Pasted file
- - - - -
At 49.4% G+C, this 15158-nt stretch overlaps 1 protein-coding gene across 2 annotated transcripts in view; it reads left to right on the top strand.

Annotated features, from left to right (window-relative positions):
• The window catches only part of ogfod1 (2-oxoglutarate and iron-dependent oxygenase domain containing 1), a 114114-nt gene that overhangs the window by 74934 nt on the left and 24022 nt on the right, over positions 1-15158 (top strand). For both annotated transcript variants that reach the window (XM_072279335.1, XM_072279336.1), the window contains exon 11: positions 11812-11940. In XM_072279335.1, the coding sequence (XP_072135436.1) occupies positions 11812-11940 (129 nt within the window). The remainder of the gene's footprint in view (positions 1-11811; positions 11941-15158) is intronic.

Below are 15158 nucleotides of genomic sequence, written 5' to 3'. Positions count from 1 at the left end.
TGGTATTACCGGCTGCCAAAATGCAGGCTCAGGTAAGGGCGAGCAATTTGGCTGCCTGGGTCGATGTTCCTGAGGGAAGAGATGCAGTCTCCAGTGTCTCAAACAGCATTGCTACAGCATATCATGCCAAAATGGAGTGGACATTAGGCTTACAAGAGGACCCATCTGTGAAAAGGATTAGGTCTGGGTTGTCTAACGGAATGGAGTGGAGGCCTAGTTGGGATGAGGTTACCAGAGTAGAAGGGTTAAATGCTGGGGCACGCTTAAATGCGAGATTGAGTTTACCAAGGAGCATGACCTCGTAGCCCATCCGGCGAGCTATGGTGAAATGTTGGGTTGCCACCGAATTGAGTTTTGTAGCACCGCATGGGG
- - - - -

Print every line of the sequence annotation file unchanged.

At 49.4% G+C, this 15158-nt stretch overlaps 1 protein-coding gene across 2 annotated transcripts in view; it reads left to right on the top strand.

Annotated features, from left to right (window-relative positions):
• The window catches only part of ogfod1 (2-oxoglutarate and iron-dependent oxygenase domain containing 1), a 114114-nt gene that overhangs the window by 74934 nt on the left and 24022 nt on the right, over positions 1-15158 (top strand). For both annotated transcript variants that reach the window (XM_072279335.1, XM_072279336.1), the window contains exon 11: positions 11812-11940. In XM_072279335.1, the coding sequence (XP_072135436.1) occupies positions 11812-11940 (129 nt within the window). The remainder of the gene's footprint in view (positions 1-11811; positions 11941-15158) is intronic.

Below are 15158 nucleotides of genomic sequence, written 5' to 3'. Positions count from 1 at the left end.
TGGTATTACCGGCTGCCAAAATGCAGGCTCAGGTAAGGGCGAGCAATTTGGCTGCCTGGGTCGATGTTCCTGAGGGAAGAGATGCAGTCTCCAGTGTCTCAAACAGCATTGCTACAGCATATCATGCCAAAATGGAGTGGACATTAGGCTTACAAGAGGACCCATCTGTGAAAAGGATTAGGTCTGGGTTGTCTAACGGAATGGAGTGGAGGCCTAGTTGGGATGAGGTTACCAGAGTAGAAGGGTTAAATGCTGGGGCACGCTTAAATGCGAGATTGAGTTTACCAAGGAGCATGACCTCGTAGCCCATCCGGCGAGCTATGGTGAAATGTTGGGTTGCCACCGAATTGAGTTTTGTAGCACCGCATGGGG